Japanese company Wacom, known for their pen-based tablets, activated the marketing plan for a new product this week, and I’d say they’re executing it pretty well. The new product is Inkling, a cute little gadget, small enough to carry in your pocket, that makes it easy to seamlessly transfer drawings from regular paper, into layered vector files that can be edited in compatible graphics programs on your MAC or PC. And everyone is talking about it.
In some ways Inkling is similar to the Livescribe pen, it’s designed to digitize hand-written content so you can get it onto your computer, and it requires a special digital pen. Unlike the Livescribe pen, Inkling can work with standard paper – and that’s a big plus for Inkling on the feature comparison list. The Inkling achieved this by moving the part of the technology that captures and stores the inputs from the pen to a receiver that you attach to your paper. Other pluses include a pen that recognizes 1,024 different levels of sensitivity, which means the strength of your stroke will be accurately translated from the paper, to the digital copy. The Inkling also has support for layers, a feature graphic designers, that want to post-process their sketches in graphics programs, will really appreciate. New layers are created by pressing a button on the Inkling receiver.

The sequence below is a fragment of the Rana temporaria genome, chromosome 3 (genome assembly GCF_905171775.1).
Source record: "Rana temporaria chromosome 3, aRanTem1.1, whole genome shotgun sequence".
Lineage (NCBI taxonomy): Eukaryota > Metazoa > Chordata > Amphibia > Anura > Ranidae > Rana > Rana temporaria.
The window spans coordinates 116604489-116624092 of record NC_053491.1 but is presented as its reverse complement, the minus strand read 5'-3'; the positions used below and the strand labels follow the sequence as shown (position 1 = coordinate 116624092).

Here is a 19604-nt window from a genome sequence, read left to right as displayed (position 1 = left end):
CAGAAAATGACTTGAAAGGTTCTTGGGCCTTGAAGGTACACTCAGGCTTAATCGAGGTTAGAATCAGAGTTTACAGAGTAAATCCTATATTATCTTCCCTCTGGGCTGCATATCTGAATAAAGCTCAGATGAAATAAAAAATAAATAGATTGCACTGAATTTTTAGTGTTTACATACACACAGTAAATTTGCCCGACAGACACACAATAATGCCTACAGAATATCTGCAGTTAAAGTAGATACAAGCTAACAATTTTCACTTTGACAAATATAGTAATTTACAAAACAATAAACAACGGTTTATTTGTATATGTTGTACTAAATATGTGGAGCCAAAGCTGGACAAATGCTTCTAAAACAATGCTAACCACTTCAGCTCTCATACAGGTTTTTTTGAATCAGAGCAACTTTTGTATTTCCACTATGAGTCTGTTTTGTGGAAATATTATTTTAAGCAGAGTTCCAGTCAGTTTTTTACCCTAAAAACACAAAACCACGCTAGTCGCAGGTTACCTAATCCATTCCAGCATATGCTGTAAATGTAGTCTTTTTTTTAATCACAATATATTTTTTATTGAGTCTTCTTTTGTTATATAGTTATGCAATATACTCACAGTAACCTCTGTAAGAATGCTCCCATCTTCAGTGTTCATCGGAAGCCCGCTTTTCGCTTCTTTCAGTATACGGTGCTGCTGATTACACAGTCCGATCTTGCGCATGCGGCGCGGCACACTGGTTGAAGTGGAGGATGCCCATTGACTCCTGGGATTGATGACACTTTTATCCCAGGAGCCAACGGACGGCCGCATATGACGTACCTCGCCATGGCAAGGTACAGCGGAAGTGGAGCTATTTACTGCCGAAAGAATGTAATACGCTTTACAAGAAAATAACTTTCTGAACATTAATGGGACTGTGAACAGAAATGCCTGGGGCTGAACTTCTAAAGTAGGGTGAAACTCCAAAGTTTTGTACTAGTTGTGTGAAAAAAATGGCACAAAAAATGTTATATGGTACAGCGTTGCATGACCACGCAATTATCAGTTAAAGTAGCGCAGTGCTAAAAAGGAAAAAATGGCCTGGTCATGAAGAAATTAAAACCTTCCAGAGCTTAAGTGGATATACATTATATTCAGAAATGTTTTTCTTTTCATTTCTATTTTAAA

If the early reactions to the Inkling are any kind of indicator, I’d say Wacom is going to have a good Christmas. I’m kind of hoping Santa puts one in my stocking ; )
In the US, the Inkling will be available in “mid-September” for an MSRP of US$199.99.